Guides:our thoughts

Are your customers actually happy with your product?

Add sentiment analysis to your Laravel app with this one simple trick.

Checking read time...

I recently spoke at the Laravel Sydney meetup, where I gave a demo of how you can add 18 features to your Laravel app using AWS with just a few lines of code.

The talk went great and was received well, and while I wanted to share the recording with you, unfortunately the recording didn't work properly. To get around this, I've done a writeup of how you can implement sentiment analysis in your Laravel app, which is a feature that drew a lot of interest from the audience.

Quick brief on sentiment analysis

Sentiment analysis takes a block of text, generally user-submitted, and runs an algorithm over the top of it to determine the general sentiment of the text. To put it even more briefly, we can determine whether the text is generally positive, negative, neutral, or mixed (a combination of the other three).

This can be enormously helpful to analyse user-submitted content, and depending on the context or situation, determine what to do with it.

Why would you use it?

There are lots of use cases for automation with sentiment analysis; these are just a handful that might apply to your business or application.

  • Handling customer feedback

    Let's say you have a widget in your application where customers can send feedback to the business. This might be a support widget, or just a general "send us some feedback" widget. In either case, you very likely want to handle negative feedback differently from positive or neutral feedback, with an increased response time, or even a different escalation process (going right to the manager's inbox, for example).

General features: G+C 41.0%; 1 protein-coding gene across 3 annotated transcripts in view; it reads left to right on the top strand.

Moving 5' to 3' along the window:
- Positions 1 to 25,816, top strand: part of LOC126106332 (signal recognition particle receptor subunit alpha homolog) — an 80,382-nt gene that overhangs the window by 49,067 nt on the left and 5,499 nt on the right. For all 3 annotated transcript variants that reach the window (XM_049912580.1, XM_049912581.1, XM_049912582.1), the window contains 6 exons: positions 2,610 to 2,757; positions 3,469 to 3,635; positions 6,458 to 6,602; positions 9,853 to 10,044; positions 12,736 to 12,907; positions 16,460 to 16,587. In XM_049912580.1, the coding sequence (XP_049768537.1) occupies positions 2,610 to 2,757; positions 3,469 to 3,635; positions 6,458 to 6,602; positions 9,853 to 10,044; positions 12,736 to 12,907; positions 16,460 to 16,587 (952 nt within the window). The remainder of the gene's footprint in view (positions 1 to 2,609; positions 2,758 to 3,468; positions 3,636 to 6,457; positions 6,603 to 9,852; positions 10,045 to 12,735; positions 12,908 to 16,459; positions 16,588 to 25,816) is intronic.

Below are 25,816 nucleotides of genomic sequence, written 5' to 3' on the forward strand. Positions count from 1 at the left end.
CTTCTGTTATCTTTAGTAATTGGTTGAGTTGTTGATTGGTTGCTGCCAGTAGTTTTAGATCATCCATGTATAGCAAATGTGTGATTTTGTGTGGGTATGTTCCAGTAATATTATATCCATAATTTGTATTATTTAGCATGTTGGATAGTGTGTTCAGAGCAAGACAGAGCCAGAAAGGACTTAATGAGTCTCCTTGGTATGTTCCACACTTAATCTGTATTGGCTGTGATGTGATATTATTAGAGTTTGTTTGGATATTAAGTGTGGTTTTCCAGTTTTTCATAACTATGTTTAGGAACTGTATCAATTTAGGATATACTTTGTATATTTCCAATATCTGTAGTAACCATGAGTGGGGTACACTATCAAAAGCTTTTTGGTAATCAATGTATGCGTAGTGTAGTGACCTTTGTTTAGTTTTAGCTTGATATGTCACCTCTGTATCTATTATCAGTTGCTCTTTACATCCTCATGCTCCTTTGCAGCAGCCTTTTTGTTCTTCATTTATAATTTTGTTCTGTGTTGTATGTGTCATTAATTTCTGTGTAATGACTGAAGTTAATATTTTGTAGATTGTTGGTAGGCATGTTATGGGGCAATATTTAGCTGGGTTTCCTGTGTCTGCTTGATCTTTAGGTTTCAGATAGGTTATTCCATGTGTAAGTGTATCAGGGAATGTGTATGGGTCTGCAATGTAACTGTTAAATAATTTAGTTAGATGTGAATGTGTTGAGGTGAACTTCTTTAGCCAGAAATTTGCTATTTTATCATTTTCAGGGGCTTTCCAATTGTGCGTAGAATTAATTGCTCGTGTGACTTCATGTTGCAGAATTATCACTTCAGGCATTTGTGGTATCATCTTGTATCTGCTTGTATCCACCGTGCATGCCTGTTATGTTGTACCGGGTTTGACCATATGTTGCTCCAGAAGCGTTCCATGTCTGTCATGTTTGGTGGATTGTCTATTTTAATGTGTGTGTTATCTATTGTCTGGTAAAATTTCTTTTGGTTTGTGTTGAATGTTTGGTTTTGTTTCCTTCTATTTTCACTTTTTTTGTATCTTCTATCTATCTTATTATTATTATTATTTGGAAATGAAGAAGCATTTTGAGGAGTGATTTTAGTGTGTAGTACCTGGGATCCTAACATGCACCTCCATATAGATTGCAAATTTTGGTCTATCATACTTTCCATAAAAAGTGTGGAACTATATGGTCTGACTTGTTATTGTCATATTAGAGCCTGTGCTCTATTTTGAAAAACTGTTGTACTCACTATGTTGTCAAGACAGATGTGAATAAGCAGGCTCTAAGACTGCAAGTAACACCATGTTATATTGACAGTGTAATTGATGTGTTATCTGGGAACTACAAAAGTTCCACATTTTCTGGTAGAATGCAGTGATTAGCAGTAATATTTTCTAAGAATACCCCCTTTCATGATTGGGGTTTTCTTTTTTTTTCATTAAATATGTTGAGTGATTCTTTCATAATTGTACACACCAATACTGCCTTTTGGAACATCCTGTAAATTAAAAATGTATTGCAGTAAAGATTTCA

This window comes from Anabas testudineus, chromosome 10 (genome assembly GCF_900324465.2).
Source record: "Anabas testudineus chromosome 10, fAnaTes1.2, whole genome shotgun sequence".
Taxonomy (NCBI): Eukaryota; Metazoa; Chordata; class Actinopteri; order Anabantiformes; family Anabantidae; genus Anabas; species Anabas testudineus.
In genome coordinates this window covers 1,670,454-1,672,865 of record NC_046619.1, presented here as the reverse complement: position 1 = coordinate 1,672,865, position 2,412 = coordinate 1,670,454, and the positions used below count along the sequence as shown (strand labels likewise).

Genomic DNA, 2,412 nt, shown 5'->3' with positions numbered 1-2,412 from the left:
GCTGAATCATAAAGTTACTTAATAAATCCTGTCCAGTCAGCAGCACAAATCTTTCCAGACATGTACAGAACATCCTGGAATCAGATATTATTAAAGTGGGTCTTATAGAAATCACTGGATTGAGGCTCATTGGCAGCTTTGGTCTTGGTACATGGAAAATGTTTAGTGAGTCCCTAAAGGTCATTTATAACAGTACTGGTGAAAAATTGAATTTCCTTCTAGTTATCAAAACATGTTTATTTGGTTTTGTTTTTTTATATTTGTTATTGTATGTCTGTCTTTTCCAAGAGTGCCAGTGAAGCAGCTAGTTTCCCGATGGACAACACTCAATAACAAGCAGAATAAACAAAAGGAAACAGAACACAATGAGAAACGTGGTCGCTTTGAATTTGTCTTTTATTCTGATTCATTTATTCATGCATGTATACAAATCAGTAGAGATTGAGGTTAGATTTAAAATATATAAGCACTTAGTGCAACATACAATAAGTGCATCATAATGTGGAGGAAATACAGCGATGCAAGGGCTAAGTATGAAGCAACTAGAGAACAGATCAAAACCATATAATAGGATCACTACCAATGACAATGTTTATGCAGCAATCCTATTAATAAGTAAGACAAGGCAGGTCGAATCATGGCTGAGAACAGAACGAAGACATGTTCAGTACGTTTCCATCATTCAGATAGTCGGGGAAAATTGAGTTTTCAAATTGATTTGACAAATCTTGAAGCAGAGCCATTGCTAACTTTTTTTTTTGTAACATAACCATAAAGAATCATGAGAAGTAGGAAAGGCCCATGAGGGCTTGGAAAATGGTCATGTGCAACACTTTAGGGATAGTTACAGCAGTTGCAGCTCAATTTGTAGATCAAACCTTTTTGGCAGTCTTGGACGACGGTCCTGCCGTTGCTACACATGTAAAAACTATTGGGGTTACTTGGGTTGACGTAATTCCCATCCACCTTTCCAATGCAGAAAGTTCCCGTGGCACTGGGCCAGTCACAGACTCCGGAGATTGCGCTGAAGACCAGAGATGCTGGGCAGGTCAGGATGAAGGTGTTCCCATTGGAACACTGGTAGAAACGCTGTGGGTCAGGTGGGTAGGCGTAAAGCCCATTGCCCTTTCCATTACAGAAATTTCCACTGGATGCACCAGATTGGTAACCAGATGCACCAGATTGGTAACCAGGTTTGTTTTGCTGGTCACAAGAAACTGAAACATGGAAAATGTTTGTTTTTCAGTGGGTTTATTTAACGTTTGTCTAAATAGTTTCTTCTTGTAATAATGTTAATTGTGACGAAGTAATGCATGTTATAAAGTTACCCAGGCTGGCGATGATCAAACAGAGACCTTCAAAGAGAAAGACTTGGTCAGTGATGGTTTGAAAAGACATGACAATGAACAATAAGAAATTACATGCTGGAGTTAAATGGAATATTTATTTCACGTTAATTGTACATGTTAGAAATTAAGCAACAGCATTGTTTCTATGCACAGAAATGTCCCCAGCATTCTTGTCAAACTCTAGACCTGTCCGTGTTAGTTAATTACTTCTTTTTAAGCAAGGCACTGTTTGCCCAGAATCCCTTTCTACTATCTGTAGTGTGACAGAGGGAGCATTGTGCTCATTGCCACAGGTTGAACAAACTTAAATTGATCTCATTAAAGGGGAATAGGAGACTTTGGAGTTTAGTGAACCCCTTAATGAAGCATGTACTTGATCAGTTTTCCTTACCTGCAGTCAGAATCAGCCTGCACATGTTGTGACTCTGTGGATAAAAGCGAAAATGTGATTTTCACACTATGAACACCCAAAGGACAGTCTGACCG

• Hiding negative product reviews

    Let's say you run an e-commerce store, and customers can leave reviews on your product pages. When a new review comes in, you might want to analyse it's content and determine if the customer is happy or upset with the product, and perhaps even hide a negative review before putting it out there for all to see.

  • Tracking sentiment over time

    Businesses across all industries want to monitor their image and ensure that they know if the tide is turning against them. With sentiment analysis, you can scrape mentions in news articles and social media comments, and plot this on a graph to get a general sense of the business' average perceived sentiment over time.

Interactive demo

Here's an interactive demo where you can try it for yourself.

300 / 300

AWS charges $0.0001 USD per 100 characters, with a minimum of 300 characters, so every request costs us $0.0003 USD. We have therefore imposed a maximum length of 300 characters, to avoid excessive charges if this demo gets a lot of traction.

Looking for help with your Laravel and AWS project?

How can you add sentiment analysis to Laravel?

Easy: using AWS.

AWS has a natural language processing service called Amazon Comprehend, and Comprehend has an API you can use called Detect Sentiment.

When you pass it some text and the language that the text is in, it will analyse it and give you back the general sentiment, plus individual percentages of the confidence that Comprehend's model has of each of the following sentiments:

  • Positive
  • Negative
  • Neutral
  • Mixed

Here's an example request and response:

1$lyrics = implode(PHP_EOL, [
2 "We're no strangers to love", ...
3 'You know the rules and so do I (do I)',
4 "A full commitment's what I'm thinking of",
5 "You wouldn't get this from any other guy",
6 "I just wanna tell you how I'm feeling",
7 'Gotta make you understand',
8 'Never gonna give you up',
9 'Never gonna let you down',
10 'Never gonna run around and desert you',